Sir Ranulph Fiennes has been described as the greatest living explorer (Reuters)
Veteran explorer Sir Ranulph Fiennes has been forced to pull out of an expedition across Antarctica after developing frostbite.
It is believed the 68-year-old contracted frostbite after using his bare hands to fix a broken ski binding in temperatures around -30C.
The team behind the expedition across the frozen land will continue without Fiennes. His evacuation to South Africa to receive medical help is currently hindered by blizzard conditions.
Starting in March, the 2,400 mile (4,000 km) trek known as the Coldest Journey on Earth, is expected to take the team six months to complete, most of it in complete darkness. No one has ever attempted to cross the Antarctica in Winter, and temperatures are expected to fall as low as -90C for the remainders members of the team.
The Seeing is Believing Charity, who the team is raising money for, said: "We regret to announce that Sir Ranulph Fiennes has developed a case of frostbite. The condition is such that he has very reluctantly decided with the support of the team doctor and in the interests of the success of the expedition and its associated aims, to withdraw from Antarctica while the possibility to do so still exists, before the onset of the Antarctic winter.
"This decision has not been taken lightly and it is, naturally, a huge disappointment to Fiennes and his colleagues.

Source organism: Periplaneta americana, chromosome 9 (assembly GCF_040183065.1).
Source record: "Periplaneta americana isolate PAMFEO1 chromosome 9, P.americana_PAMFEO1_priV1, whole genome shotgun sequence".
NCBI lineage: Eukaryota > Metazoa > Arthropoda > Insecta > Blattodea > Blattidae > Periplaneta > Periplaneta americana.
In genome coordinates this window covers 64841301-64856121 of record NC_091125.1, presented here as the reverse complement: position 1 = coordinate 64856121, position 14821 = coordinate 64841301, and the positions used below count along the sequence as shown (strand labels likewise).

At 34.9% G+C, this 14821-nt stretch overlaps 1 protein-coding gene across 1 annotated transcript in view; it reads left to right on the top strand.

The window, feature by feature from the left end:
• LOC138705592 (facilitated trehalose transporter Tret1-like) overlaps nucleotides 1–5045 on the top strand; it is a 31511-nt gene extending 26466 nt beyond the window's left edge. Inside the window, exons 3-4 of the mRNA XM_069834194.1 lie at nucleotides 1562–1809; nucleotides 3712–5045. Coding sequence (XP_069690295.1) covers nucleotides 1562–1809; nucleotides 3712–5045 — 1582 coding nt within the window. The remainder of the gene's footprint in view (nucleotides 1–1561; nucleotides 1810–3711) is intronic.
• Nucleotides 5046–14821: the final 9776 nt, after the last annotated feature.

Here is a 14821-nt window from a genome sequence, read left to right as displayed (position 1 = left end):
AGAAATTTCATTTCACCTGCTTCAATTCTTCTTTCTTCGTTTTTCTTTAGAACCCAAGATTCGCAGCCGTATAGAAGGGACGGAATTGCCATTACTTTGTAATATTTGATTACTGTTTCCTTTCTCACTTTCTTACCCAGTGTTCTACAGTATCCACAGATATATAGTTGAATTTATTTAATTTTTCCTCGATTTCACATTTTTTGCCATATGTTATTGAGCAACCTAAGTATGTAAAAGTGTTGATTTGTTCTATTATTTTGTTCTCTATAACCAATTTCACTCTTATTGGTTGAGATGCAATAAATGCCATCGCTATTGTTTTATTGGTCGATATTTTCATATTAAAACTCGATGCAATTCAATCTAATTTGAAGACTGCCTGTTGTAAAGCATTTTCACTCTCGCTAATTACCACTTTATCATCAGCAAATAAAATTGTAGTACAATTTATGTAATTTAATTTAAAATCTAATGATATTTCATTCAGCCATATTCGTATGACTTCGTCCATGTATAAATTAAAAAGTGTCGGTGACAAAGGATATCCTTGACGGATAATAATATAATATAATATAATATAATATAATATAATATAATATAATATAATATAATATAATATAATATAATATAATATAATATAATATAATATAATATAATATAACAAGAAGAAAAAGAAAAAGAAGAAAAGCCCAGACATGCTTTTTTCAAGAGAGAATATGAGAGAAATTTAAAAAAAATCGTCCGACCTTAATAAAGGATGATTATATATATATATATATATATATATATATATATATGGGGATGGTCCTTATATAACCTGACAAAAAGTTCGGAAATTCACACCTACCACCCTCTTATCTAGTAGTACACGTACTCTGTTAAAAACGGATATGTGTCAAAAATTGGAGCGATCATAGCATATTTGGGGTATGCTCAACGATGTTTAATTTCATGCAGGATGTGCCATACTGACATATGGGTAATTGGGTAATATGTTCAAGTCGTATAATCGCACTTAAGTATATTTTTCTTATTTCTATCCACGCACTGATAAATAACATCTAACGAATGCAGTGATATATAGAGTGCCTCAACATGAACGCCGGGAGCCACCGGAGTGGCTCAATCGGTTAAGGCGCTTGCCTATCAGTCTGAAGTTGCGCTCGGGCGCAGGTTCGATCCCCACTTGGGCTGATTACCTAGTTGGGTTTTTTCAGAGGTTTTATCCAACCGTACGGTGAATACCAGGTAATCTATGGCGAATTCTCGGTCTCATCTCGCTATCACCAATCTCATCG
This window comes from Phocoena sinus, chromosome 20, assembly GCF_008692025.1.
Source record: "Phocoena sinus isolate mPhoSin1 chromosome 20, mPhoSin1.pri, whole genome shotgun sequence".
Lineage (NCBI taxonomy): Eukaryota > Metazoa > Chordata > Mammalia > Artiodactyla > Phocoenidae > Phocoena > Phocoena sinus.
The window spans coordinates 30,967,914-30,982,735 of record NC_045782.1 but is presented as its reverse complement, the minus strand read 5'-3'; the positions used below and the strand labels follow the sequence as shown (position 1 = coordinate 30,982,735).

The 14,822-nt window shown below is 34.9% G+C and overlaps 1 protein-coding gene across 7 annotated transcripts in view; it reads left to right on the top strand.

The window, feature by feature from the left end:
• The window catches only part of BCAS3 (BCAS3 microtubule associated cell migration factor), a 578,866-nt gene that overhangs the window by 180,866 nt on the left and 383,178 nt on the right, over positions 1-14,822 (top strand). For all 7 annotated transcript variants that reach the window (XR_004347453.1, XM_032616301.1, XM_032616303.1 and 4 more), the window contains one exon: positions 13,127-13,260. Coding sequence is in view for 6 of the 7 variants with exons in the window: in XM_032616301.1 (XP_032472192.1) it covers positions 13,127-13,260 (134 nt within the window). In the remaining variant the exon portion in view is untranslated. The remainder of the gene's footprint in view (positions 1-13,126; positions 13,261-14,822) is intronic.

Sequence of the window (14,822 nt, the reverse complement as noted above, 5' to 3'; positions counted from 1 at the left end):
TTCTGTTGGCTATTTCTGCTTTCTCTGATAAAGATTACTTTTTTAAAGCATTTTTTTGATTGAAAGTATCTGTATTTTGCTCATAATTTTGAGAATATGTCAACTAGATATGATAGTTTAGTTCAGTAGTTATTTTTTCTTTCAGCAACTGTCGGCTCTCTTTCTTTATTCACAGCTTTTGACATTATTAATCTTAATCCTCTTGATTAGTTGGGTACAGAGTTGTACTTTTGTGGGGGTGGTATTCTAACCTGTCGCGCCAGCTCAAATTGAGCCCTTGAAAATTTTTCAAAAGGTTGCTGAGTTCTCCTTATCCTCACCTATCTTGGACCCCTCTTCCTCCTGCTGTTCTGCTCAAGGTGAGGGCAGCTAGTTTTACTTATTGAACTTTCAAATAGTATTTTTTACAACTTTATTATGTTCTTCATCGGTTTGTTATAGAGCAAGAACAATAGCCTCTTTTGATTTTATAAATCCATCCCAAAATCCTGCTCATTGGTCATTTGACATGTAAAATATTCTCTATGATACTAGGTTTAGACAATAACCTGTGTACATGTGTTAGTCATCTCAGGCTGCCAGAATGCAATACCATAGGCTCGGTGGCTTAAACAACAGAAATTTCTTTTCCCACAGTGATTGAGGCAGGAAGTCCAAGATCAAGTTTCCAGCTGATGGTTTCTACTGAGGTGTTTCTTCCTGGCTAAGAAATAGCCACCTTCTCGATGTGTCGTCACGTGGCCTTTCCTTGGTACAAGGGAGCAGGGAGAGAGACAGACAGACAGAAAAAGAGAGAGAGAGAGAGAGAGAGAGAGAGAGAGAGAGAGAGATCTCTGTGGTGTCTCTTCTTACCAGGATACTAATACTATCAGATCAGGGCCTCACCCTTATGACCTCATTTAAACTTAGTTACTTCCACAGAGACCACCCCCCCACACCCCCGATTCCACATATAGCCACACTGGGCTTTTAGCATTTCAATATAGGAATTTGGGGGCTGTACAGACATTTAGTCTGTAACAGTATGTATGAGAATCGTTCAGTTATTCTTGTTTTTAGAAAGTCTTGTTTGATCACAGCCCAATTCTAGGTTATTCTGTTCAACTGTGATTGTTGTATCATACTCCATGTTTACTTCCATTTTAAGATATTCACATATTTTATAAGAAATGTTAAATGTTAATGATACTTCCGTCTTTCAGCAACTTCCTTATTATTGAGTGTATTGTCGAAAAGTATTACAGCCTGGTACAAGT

"Right now the team is working towards evacuating Fiennes from Antarctica. He will be transported by skidoo to the Princess Elisabeth Station about 70km away from his current position, from where he will be flown to Novo to get a connecting flight to Cape Town. This plan is currently being hampered due to a blizzard at their present location which is making the first stage of the evacuation impossible. Until there is a let up in the weather conditions, Fiennes will be unable to leave.
"The remaining expedition members, under the experienced leadership of the Traverse Manager, Brian Newham, have unanimously elected to continue with the winter crossing of Antarctica and will undertake the scientific and educational aspects of the project as originally planned, with its humanitarian benefits. This view is supported by the board of trustees.
"The expedition has reached the point where they can readily establish a supply depot on the Antarctic plateau. This puts them in an excellent position to start the crossing as scheduled on 21st March."
Described as the world's greatest living explorer, Fiennes' previous achievements include being the first person to reach both poles on surface means and being the oldest person to climb Mount Everest aged 65.
He previously lost his fingers on his left hand due to frostbite during an attempt in 2000 to reach the North Pole unaided.
To contact the editor, e-mail: